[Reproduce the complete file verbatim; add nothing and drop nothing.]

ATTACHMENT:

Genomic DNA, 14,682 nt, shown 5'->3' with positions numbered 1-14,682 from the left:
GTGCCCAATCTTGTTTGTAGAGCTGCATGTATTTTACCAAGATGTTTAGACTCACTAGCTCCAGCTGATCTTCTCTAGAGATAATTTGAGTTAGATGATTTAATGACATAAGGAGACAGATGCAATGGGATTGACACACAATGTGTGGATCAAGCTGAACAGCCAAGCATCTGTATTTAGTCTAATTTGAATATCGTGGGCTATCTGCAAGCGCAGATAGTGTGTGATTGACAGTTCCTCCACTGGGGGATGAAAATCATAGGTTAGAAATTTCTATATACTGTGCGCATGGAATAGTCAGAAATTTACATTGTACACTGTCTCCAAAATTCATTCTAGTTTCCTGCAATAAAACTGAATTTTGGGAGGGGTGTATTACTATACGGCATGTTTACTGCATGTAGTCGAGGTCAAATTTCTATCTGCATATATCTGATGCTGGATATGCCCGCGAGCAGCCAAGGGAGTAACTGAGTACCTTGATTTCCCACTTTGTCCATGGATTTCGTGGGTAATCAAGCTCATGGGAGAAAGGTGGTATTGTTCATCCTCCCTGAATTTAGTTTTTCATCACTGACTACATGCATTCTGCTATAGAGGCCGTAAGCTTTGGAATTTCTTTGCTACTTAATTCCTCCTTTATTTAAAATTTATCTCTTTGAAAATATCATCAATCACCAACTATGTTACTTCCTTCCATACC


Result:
Genomic DNA, 14,682 nt, shown 5'->3' with positions numbered 1-14,682 from the left:
GTGCCCAATCTTGTTTGTAGAGCTGCATGTATTTTACCAAGATGTTTAGACTCACTAGCTCCAGCTGATCTTCTCTAGAGATAATTTGAGTTAGATGATTTAATGACATAAGGAGACAGATGCAATGGGATTGACACACAATGTGTGGATCAAGCTGAACAGCCAAGCATCTGTATTTAGTCTAATTTGAATATCGTGGGCTATCTGCAAGCGCAGATAGTGTGTGATTGACAGTTCCTCCACTGGGGGATGAAAATCATAGGTTAGAAATTTCTATATACTGTGCGCATGGAATAGTCAGAAATTTACATTGTACACTGTCTCCAAAATTCATTCTAGTTTCCTGCAATAAAACTGAATTTTGGGAGGGGTGTATTACTATACGGCATGTTTACTGCATGTAGTCGAGGTCAAATTTCTATCTGCATATATCTGATGCTGGATATGCCCGCGAGCAGCCAAGGGAGTAACTGAGTACCTTGATTTCCCACTTTGTCCATGGATTTCGTGGGTAATCAAGCTCATGGGAGAAAGGTGGTATTGTTCATCCTCCCTGAATTTAGTTTTTCATCACTGACTACATGCATTCTGCTATAGAGGCCGTAAGCTTTGGAATTTCTTTGCTACTTAATTCCTCCTTTATTTAAAATTTATCTCTTTGAAAATATCATCAATCACCAACTATGTTACTTCCTTCCATACC